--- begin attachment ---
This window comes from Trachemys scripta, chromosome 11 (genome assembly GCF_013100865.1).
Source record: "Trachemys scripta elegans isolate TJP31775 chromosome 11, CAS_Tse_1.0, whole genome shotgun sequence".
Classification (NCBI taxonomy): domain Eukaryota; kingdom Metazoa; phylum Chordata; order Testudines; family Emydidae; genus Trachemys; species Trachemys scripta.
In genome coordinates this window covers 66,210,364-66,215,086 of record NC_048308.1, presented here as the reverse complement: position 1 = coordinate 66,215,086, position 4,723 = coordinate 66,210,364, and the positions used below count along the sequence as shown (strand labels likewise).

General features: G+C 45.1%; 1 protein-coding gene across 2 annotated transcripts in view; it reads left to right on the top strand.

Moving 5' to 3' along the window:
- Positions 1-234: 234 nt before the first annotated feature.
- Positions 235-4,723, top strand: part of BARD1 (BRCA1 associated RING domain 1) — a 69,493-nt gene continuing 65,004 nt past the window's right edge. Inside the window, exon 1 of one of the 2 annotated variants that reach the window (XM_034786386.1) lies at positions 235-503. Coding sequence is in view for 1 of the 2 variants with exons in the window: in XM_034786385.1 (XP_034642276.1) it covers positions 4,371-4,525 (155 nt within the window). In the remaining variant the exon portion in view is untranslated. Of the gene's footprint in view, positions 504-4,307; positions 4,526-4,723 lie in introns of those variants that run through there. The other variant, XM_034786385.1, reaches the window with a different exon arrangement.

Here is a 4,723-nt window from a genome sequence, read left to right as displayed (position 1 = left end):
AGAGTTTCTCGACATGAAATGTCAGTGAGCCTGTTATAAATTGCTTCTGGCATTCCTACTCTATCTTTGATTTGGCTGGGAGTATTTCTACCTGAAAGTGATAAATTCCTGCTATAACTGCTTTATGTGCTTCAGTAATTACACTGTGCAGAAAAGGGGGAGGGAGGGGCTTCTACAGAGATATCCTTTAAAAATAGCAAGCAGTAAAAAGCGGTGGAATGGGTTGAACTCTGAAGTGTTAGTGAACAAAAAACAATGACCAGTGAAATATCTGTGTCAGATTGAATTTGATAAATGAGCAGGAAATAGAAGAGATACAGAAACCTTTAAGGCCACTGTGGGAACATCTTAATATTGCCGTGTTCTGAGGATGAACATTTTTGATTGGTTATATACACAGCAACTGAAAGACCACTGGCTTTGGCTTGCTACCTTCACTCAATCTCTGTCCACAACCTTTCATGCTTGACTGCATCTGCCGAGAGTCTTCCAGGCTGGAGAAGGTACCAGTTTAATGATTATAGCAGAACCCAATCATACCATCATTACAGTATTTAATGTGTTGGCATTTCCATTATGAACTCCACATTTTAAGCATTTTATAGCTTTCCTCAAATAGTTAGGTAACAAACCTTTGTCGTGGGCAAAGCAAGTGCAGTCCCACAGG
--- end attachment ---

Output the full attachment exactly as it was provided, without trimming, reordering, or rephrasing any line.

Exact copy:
This window comes from Trachemys scripta, chromosome 11 (genome assembly GCF_013100865.1).
Source record: "Trachemys scripta elegans isolate TJP31775 chromosome 11, CAS_Tse_1.0, whole genome shotgun sequence".
Classification (NCBI taxonomy): domain Eukaryota; kingdom Metazoa; phylum Chordata; order Testudines; family Emydidae; genus Trachemys; species Trachemys scripta.
In genome coordinates this window covers 66,210,364-66,215,086 of record NC_048308.1, presented here as the reverse complement: position 1 = coordinate 66,215,086, position 4,723 = coordinate 66,210,364, and the positions used below count along the sequence as shown (strand labels likewise).

General features: G+C 45.1%; 1 protein-coding gene across 2 annotated transcripts in view; it reads left to right on the top strand.

Moving 5' to 3' along the window:
- Positions 1-234: 234 nt before the first annotated feature.
- Positions 235-4,723, top strand: part of BARD1 (BRCA1 associated RING domain 1) — a 69,493-nt gene continuing 65,004 nt past the window's right edge. Inside the window, exon 1 of one of the 2 annotated variants that reach the window (XM_034786386.1) lies at positions 235-503. Coding sequence is in view for 1 of the 2 variants with exons in the window: in XM_034786385.1 (XP_034642276.1) it covers positions 4,371-4,525 (155 nt within the window). In the remaining variant the exon portion in view is untranslated. Of the gene's footprint in view, positions 504-4,307; positions 4,526-4,723 lie in introns of those variants that run through there. The other variant, XM_034786385.1, reaches the window with a different exon arrangement.

Here is a 4,723-nt window from a genome sequence, read left to right as displayed (position 1 = left end):
AGAGTTTCTCGACATGAAATGTCAGTGAGCCTGTTATAAATTGCTTCTGGCATTCCTACTCTATCTTTGATTTGGCTGGGAGTATTTCTACCTGAAAGTGATAAATTCCTGCTATAACTGCTTTATGTGCTTCAGTAATTACACTGTGCAGAAAAGGGGGAGGGAGGGGCTTCTACAGAGATATCCTTTAAAAATAGCAAGCAGTAAAAAGCGGTGGAATGGGTTGAACTCTGAAGTGTTAGTGAACAAAAAACAATGACCAGTGAAATATCTGTGTCAGATTGAATTTGATAAATGAGCAGGAAATAGAAGAGATACAGAAACCTTTAAGGCCACTGTGGGAACATCTTAATATTGCCGTGTTCTGAGGATGAACATTTTTGATTGGTTATATACACAGCAACTGAAAGACCACTGGCTTTGGCTTGCTACCTTCACTCAATCTCTGTCCACAACCTTTCATGCTTGACTGCATCTGCCGAGAGTCTTCCAGGCTGGAGAAGGTACCAGTTTAATGATTATAGCAGAACCCAATCATACCATCATTACAGTATTTAATGTGTTGGCATTTCCATTATGAACTCCACATTTTAAGCATTTTATAGCTTTCCTCAAATAGTTAGGTAACAAACCTTTGTCGTGGGCAAAGCAAGTGCAGTCCCACAGG